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Nexus 5 review

The Nexus 5 smartphone packs a 4.95in full HD display, 4G connectivity and a £299 starting price.

Price
£299
  • Great value; High-quality screen; Android 4.4 KitKat;; 4G support, Smooth performance;
  • Average camera; No micro SD card support

The Nexus 5 smartphone has landed - packing Android KitKat 4.4, high-end components including a full HD display and a tantalising 299 SIM-free starting price.

LG continues with the manufacturing duties, and the firm has made several changes to the internals and the design of the handset.

Latest News

14/03/2016: Google has developed an offline speech recognition system that is claimed to be faster and more accurate that ones that connect to the internet. The new technology has been tested on a Nexus 5.

According to 9to5Google, tests showed the speech recognition software to be seven times faster than software connected to the internet and only had a 13.5 per cent error rate.  It was deployed and tested on a two-year-old Nexus 5 with a quad-core 2.26GHz processor and 2GB RAM.

It managed to achieve all this in an app 20.3MB in size. Google went into more detail about the technology in a research paper.

Goodbye Glass 

The fifth generation smartphone has a 4.95in full HD display made from Gorilla Glass 3. This is bigger than the 4.7in 720p screen on its predecessor. However, the Nexus 5 manages to be 9g lighter, than its predecessor with a weight of 130g.

The biggest difference to the design is the removal of the glass back. LG has switched to a toughened polycarbonate shell. This change in material is welcome as the speckled glass-backed on the Nexus 4 was difficult to grip and prone to scratching/cracking. 

Nexus 4 (with glass) on the left and Nexus 5 (with polycarbonate) on the right

Google has no doubt pushed for a consistent design across its Nexus range. The Nexus 5 has identical branding to the Nexus 7 2013 tablet, despite being manufactured by LG and Asus, respectively.

The rear camera on the Nexus protrudes from back of the device so this means it cannot rest flat on a surface. This is a minor annoyance, but not quite as pronounced as the bulge on the Nokia Lumia 1020.

The loudspeaker has been moved to the bottom, which makes a huge difference. On the Nexus 4, the speaker was on the rear and sound alerts were directed into a table or straight into your leg (when in your pocket), making them hard to hear.

The ear speaker now has a circular design, and is pronounced on the white model. You might find the white, rounded speaker on a black bezel resembles a pulsating white notification light when glancing at the device and might fool you into thinking you have a message.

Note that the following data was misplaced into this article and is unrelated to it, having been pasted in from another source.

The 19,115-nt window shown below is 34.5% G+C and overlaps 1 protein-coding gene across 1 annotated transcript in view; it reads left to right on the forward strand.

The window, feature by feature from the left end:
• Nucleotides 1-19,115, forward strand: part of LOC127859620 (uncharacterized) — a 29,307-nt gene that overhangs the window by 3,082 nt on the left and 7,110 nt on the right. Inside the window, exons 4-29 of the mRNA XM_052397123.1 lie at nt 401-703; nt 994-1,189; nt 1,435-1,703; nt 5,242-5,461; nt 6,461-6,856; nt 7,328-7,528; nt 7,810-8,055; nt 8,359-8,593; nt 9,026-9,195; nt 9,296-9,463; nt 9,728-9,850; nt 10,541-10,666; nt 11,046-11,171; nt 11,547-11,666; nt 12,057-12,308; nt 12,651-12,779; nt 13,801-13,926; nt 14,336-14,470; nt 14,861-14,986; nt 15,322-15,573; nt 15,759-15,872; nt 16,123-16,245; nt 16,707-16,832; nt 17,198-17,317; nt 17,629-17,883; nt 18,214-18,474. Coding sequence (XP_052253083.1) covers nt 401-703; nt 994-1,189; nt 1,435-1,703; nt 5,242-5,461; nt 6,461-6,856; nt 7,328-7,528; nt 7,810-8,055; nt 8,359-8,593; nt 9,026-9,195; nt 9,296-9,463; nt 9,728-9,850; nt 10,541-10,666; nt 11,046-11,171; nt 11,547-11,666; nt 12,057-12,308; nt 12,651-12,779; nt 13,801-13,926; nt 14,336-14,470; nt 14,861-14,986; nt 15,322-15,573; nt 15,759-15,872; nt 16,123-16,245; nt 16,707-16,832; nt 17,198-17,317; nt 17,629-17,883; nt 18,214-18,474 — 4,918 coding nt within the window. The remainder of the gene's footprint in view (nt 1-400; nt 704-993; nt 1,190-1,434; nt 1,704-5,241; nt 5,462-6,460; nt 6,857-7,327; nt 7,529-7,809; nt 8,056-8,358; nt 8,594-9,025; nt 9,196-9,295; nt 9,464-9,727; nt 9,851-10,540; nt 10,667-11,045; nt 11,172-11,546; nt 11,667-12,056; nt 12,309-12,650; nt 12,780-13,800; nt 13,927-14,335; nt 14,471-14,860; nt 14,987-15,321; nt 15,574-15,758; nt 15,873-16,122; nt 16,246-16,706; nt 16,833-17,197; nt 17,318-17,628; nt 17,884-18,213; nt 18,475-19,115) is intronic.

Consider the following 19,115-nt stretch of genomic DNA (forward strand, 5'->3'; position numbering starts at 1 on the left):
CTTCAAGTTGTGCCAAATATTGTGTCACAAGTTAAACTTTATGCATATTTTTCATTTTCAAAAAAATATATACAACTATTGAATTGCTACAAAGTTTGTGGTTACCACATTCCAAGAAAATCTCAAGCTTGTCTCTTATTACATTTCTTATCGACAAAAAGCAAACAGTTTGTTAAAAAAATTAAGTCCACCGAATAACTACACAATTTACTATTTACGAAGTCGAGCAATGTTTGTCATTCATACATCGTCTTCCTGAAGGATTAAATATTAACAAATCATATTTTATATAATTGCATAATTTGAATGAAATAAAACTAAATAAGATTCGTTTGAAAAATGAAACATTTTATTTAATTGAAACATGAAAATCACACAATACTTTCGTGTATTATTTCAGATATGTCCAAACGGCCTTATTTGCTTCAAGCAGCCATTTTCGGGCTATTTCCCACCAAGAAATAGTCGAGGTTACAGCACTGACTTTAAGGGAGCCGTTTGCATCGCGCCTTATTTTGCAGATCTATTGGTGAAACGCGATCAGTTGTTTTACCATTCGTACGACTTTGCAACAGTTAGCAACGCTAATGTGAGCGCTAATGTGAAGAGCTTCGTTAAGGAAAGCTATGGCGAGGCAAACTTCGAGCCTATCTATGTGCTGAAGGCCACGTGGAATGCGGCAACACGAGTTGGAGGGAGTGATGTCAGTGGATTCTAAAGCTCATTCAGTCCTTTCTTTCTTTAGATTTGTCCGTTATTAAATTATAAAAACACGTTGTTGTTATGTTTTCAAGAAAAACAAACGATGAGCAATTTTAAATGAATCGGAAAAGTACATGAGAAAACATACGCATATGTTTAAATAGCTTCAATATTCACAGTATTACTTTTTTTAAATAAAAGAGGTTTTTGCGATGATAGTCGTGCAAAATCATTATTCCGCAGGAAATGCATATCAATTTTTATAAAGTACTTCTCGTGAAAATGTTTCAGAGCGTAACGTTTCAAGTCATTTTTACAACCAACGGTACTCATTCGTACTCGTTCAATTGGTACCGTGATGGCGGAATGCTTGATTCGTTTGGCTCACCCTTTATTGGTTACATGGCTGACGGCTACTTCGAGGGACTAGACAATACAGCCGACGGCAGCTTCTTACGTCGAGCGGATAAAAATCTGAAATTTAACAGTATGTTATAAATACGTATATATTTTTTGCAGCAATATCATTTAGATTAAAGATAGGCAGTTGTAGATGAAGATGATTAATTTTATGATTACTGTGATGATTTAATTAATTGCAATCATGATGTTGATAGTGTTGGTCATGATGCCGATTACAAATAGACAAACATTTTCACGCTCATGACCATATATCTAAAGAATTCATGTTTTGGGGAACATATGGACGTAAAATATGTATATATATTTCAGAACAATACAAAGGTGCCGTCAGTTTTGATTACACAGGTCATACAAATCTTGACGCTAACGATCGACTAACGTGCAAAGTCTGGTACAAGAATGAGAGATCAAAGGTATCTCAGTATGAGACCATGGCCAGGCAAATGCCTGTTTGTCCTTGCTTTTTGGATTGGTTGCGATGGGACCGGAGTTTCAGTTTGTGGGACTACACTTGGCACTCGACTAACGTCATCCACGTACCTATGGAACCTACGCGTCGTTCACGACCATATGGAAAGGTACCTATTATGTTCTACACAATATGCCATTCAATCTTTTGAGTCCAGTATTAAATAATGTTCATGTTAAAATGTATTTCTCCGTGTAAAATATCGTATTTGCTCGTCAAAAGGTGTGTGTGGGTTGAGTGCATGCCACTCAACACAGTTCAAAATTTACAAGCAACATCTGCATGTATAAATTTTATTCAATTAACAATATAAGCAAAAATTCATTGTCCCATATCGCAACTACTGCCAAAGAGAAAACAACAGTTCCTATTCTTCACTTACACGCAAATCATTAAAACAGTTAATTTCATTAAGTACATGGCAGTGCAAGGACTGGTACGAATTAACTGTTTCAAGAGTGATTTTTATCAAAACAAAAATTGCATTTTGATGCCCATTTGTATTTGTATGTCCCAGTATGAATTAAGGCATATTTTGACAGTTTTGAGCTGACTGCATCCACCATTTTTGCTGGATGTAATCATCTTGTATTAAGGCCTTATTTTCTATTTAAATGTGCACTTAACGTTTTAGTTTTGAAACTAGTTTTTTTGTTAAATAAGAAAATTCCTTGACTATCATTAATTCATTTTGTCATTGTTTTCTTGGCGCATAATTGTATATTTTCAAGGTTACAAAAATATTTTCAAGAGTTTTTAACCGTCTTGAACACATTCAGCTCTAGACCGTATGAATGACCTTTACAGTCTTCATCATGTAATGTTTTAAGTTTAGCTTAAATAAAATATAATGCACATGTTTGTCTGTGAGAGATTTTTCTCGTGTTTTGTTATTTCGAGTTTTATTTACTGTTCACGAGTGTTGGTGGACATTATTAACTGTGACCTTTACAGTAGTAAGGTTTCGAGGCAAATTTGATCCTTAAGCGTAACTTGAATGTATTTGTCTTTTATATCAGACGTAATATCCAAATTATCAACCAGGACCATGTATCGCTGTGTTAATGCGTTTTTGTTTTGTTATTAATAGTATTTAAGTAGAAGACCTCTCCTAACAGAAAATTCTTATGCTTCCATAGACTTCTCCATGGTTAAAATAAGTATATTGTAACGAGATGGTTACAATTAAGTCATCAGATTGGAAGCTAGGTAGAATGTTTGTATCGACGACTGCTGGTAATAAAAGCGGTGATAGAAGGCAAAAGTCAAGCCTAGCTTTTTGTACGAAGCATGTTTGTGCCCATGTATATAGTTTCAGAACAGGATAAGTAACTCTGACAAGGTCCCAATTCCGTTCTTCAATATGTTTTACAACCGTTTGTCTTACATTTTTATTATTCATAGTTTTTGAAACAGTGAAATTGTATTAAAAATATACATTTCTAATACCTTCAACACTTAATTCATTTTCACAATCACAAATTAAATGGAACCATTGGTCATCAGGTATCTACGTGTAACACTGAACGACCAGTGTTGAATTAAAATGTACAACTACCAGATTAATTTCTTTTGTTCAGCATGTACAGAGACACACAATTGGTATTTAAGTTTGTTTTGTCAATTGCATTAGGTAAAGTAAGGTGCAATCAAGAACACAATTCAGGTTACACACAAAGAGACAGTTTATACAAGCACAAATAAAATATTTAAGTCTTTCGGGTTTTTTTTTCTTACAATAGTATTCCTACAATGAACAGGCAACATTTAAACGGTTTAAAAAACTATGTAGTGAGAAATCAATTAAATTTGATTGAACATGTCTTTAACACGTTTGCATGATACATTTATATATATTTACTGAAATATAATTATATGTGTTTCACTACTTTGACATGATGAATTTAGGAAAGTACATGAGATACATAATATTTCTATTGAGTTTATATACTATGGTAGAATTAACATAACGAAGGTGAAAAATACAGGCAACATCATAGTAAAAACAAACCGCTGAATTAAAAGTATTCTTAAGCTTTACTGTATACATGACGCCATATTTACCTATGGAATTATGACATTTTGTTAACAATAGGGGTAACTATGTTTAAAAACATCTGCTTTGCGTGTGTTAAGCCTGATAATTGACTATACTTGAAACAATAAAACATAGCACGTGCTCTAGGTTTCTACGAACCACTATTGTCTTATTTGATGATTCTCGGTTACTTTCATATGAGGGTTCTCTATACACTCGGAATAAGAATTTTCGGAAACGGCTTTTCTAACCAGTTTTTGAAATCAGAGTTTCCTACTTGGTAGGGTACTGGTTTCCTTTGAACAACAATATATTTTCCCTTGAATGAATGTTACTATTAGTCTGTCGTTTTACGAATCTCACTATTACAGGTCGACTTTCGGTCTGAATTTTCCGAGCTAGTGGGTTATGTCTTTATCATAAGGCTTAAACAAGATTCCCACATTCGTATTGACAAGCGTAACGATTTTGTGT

It's early days but we are concerned that the white model may be prone to staining. It is worth noting that the colour choice affects the rear of the device. If you opt for a white model the front bezel will still be black, creating a two-tone design, again reminiscent of the Nokia Lumia series. The Nexus 5 is also available in black.

The one thing we miss is the rubberised sides as the handset does feel slippery without them. But overall, the Nexus 5 looks like a premium device and has a solid construction.

Have a break, have a KitKat (4.4)

The Nexus 5 is the first smartphone to ship with Android 4.4 KitKat. This OS brings a wealth of enhancements and is optimised to work best on this handset.

You get the feeling Android programmers had the beautiful Nexus 5 screen in mind when designing KitKat. Visual flourishes like the transparent on-screen menu buttons and full screen album art on the lockscreen take full advantage of the 4.95in. Some of the most useful business features include:

  • Enhanced Caller ID - when you receive a call from a number you don't have saved as a contact, Google will attempt to identify the caller based on local listings sourced from Google Maps. It hasn't helped us to identify half a dozen nuisance calls we've received though.
  • OK Google' - Exclusive to English users for now, the Nexus 5 is always listening for the voice command 'OK Google' when on the home screen or within Google Now. This allows you to carry out hands-free searching or tell the device to play music. Speech recognition still requires work, and it's not practical for use in public environments. 
  • Revamped email - the default e-mail app has finally been updated and now resembles the Gmail app. It features the slide-out UI and gestures for archiving and deleting e-mails. But it's missing the 'fit to screen' mode which was added to the Gmail app a year ago so there's work to be done. 
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